• He did have a little Jerk with a Heart of Gold moment in a flashback with Henrietta and asked Beatrice to be a little more nicer to her and helps her studying for Nursing School. Even breaking down crying when he gotten her pregnant and begged Beatrice to fix it because he told her "think of the poor girl". Showing how he already ruined Beatrice, he doesn't want Henrietta to have a bad life either as a single mother, and ruined her dreams to become a nurse.
  • Jerk with a Heart of Jerk: In his elder years, Butterscotch's spiritual decay was almost complete, with him having devolved into a Dirty Coward who'd often avoid Beatrice as much as he could, often cheat on her which lead to a Surprise Pregnancy and Hollyhock's birth and when confronted about the possibility of being a father again, he tries to back down from the responsibility when his attempts to convince Henrietta to abort fail and only breaks down when his back is against the wall.
  • Karmic Death: His obsession with his novel proves to be his undoing. According to BoJack, he turned his head to ask the man he was going to duel if he'd really read his book. Distracted, he then tripped over a root and brained himself on a rock.
  • Like Father, Like Son: Shares several mannerisms with his own son, specially their snarky behavior when younger.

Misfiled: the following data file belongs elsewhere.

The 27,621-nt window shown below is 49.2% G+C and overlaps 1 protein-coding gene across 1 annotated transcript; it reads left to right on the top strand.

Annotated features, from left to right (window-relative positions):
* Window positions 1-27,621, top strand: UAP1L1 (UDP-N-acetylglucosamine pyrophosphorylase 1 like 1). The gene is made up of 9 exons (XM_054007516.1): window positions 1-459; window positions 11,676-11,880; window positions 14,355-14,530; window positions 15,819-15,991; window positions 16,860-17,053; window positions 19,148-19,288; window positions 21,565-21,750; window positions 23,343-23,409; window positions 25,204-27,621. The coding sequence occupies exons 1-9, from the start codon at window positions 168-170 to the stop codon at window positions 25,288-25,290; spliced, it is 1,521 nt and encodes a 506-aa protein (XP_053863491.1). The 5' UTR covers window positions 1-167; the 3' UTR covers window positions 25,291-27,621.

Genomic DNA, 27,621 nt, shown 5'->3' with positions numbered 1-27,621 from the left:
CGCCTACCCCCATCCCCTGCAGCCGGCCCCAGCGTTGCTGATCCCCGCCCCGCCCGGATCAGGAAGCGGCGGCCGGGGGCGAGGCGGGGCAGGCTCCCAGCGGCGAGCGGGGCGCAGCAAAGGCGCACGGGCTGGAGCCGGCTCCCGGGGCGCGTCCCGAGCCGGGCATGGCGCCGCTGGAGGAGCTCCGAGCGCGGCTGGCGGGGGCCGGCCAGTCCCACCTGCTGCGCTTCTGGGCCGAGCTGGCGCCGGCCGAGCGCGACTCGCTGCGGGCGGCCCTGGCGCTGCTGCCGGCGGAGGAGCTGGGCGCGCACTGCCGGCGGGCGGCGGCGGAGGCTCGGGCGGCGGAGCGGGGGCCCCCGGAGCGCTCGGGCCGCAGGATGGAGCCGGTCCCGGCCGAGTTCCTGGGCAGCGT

• Like Parent, Like Spouse: While Beatrice fell in love with him to rebel against her father, he ended up growing to be very similar to him such as anti-Semitism and affairs with their respective secreteries (although it's only implied with Joseph, Butterscotch's affairs were actually a pretty open secret). He also turned out to be a dismissive misogynist who'd dismiss her feelings as just "womanly hysteria."
  • Locked Out of the Loop: He never realized he was a father twice. Beatrice kept Hollyhock's birth a secret and never informed Butterscotch about it, leading him to think she convinced Henrietta to abort.

  • Mama's Baby, Papa's Maybe: Season 4 reveals that Butterscotch tried to invoke this to weasel out of taking responsibility for Beatrice's pregnancy by asking if he was the father. Beatrice was not amused.
    Butterscotch: Are you...certain it’s mine?
    Beatrice: Well, whose else could it be?!
  • May–December Romance: Had an affair with Henrietta, who was roughly 40-50 years his junior.
  • Minor Living Alone: He mentions a deceased mother few years after being born, his father is nowhere to be seen, no grandparents in sight and already living alone at Beatrice's age. With such information, it's not a big stretch assuming Butterscotch spent most of his late teens surviving in his own.
  • Misery Builds Character: His main philosophy and one he practices at every turn in "raising" his son; as long as BoJack doesn't do things the way he considers fit, the more punishment and rejection he'll receive. There's the treehouse incident and there's his harsh critic of BoJack's drawing for him. The way he sees it, happiness is grueling pain.
  • Missing Mom: As he tells Beatrice himself when they first meet, Butterscotch never knew his mother as she died when he was too young, but he does seem to remember vividly certain aspects of her from some of the pictures he's seen of her such as her diamond (which is what attracts him to Beatrice) and her hair (which draws him to Henrietta). It's this connection what partly gains him Beatrice's trust, since they both have lost their mothers in a way.